Customizing the Sysprep.inf Created by VirtualCenter16 November 2007 · Filed in Tutorial
The support that VMware VirtualCenter provides for using Sysprep to clone Windows virtual machines (VMs) is a key part of VMware’s quick provisioning functionality. While VirtualCenter provides a means for creating unattended answer files (via Customization Specifications), it does not provide a way to allow users to customize the
Sysprep.inf that is generated by VirtualCenter. Of course, that is not to say that such customization isn’t possible, just that there isn’t a pretty graphical interface provided for it. Fortunately, the process for customizing the
Sysprep.inf isn’t too terribly difficult.
Using information provided by this Virtrix post, I managed to customize the
Sysprep.inf. A recent Virtual Desktop Infrastructure (VDI) project on which I was working called for VMs to have small Windows pagefiles, but Sysprep kept resetting the pagefile size to the default. In this case, the default was much larger than the customer desired, so we needed a way to tell Sysprep not to resize the pagefile.
The first step in customize the
Sysprep.inf is to decode the VBScript files used by VirtualCenter. This script decoder works wonderfully, producing unencoded script files that can be easily edited. Be sure to backup the original files first in the event you run into a problem! Here’s the commands I used to decode the scripts, which are located in
C:\Program Files\VMware\VMware VirtualCenter 2.0\scripts:
move autoprep.wsf autoprep.wsf.backup move gensysprepinf.vbs gensysprepinf.vbs.backup scrdec18 autoprep.wsf.backup autoprep.wsf scrdec18 gensysprepinf.vbs.backup gensysprepinf.vbs
First, I moved the originals to a backup file, then used the backup file as the source for decoding to a new file with the original name.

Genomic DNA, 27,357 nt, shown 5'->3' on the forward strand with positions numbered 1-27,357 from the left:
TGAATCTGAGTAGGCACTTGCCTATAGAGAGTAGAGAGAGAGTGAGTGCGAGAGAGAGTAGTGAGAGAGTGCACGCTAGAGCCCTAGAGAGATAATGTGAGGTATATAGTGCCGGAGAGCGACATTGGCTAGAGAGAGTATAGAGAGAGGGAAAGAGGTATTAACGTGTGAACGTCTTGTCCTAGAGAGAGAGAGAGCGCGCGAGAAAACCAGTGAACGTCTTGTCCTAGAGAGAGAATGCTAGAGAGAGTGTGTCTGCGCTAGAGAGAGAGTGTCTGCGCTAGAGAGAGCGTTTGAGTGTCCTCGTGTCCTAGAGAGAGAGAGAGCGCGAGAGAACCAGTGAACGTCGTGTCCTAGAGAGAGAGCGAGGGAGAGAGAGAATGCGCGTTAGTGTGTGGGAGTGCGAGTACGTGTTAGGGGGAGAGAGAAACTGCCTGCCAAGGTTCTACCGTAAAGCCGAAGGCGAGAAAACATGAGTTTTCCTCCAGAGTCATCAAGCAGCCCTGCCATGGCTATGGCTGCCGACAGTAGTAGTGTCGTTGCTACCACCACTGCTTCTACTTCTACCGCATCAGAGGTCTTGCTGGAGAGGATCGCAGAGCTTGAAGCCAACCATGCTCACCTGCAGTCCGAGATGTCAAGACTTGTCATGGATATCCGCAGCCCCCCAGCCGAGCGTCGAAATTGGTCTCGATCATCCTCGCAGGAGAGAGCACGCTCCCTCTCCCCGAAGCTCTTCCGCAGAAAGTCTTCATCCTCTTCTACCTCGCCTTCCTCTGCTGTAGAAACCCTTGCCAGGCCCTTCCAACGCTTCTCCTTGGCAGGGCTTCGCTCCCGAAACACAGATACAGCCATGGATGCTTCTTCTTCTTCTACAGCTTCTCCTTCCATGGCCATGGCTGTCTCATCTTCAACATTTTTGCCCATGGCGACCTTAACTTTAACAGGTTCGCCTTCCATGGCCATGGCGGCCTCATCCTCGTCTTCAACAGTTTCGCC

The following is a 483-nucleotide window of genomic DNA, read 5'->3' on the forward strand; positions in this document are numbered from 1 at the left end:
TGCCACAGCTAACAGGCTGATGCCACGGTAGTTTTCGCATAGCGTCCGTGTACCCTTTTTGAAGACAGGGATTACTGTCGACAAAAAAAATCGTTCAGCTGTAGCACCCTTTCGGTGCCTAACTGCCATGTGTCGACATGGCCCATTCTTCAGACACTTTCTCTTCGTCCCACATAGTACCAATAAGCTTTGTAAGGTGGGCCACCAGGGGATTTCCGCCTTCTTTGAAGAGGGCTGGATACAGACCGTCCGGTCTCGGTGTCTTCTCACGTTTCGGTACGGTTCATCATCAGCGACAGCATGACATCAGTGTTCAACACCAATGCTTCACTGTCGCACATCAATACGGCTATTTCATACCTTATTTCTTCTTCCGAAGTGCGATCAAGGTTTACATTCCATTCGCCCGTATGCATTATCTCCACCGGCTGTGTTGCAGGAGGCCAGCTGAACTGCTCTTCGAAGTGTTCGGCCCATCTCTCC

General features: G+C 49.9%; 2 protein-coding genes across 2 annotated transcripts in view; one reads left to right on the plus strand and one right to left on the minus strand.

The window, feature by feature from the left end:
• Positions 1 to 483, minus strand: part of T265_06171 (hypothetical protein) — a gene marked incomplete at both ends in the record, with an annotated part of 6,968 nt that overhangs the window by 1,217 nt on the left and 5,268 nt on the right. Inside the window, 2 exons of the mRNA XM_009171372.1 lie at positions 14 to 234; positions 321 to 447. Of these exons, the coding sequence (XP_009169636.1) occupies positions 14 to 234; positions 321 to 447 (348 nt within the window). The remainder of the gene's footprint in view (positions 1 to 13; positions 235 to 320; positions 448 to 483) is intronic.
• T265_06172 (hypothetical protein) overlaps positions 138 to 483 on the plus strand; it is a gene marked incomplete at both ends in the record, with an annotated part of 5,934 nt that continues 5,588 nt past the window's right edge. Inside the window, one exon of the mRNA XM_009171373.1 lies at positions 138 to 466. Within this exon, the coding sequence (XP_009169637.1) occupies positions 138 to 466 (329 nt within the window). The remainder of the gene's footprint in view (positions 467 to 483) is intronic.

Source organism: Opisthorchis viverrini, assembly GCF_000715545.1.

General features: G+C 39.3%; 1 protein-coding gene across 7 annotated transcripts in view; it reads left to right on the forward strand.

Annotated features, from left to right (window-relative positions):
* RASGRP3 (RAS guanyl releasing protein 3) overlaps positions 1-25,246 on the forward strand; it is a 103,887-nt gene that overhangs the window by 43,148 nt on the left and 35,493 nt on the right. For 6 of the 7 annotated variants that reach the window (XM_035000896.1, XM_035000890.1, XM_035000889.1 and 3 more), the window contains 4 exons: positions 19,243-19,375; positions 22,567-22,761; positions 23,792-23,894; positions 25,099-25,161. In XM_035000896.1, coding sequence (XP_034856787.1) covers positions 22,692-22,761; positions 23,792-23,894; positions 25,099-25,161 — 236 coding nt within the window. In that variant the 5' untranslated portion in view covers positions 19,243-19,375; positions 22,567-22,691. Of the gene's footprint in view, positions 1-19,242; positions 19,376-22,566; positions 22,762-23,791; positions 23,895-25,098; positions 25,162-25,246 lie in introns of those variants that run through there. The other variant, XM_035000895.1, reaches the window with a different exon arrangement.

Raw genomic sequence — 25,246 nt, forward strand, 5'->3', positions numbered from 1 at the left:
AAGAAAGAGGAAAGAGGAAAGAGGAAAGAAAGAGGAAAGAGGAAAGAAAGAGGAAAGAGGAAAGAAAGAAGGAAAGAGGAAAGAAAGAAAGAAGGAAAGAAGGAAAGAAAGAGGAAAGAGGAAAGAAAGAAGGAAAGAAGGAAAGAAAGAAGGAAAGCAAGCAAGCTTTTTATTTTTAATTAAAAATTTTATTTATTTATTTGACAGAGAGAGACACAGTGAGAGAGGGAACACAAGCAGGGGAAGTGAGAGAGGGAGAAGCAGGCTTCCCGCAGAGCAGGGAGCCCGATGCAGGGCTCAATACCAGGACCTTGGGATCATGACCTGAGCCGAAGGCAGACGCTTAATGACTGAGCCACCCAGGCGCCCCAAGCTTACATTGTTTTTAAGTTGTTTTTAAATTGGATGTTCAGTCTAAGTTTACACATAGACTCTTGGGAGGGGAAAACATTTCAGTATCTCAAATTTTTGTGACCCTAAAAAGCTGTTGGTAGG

Once the files are decoded, you can then edit
gensysprepinf.vbs to add or remove entries from the
Sysprep.inf that is generated by VirtualCenter. In Vincent’s example, he had to modify the default regional settings; in my case, I needed to change the behavior of Sysprep with regards to the pagefile. I modified the following section:
outStr = "[Unattended]" & vbCrLf _ & " OemSkipEula=Yes" & vbCrLf _ & " InstallFilesPath=\sysprep\i386" & vbCrLf _ & " KeepPageFile=1" & vbCrLf _`
That last line “KeepPageFile=1”, was what I added to tell Sysprep to leave the existing pagefile alone. That line isn’t perfect, though; this Microsoft KB article describes how it works. In our case, it was enough.
Once that’s done, I had to edit
autoprep.wsf to indicate that the
gensysprepinf.vbs file is no longer encoded. I had to edit the line that referenced
<script language="VBScript" src="gensysprepinf.vbs">
The key change here is from “VBScript.Encode” to “VBScript” for the language parameter. This is detailed in Vincent’s post as well. That’s it! Of course, you could edit the scripts far more extensively, if so desired.
Thanks to Vincent for a great post; without his post, I wouldn’t have known where to start. It also looks like Jase McCarty used the same technique in extending the VM’s root partition; although I didn’t read his paper I would guess the same mechanisms are involved.Tags: Microsoft · VDI · VMware · Virtualization · Windows Previous Post: VMware Referral Program Next Post: Quicksilver SSH Plugin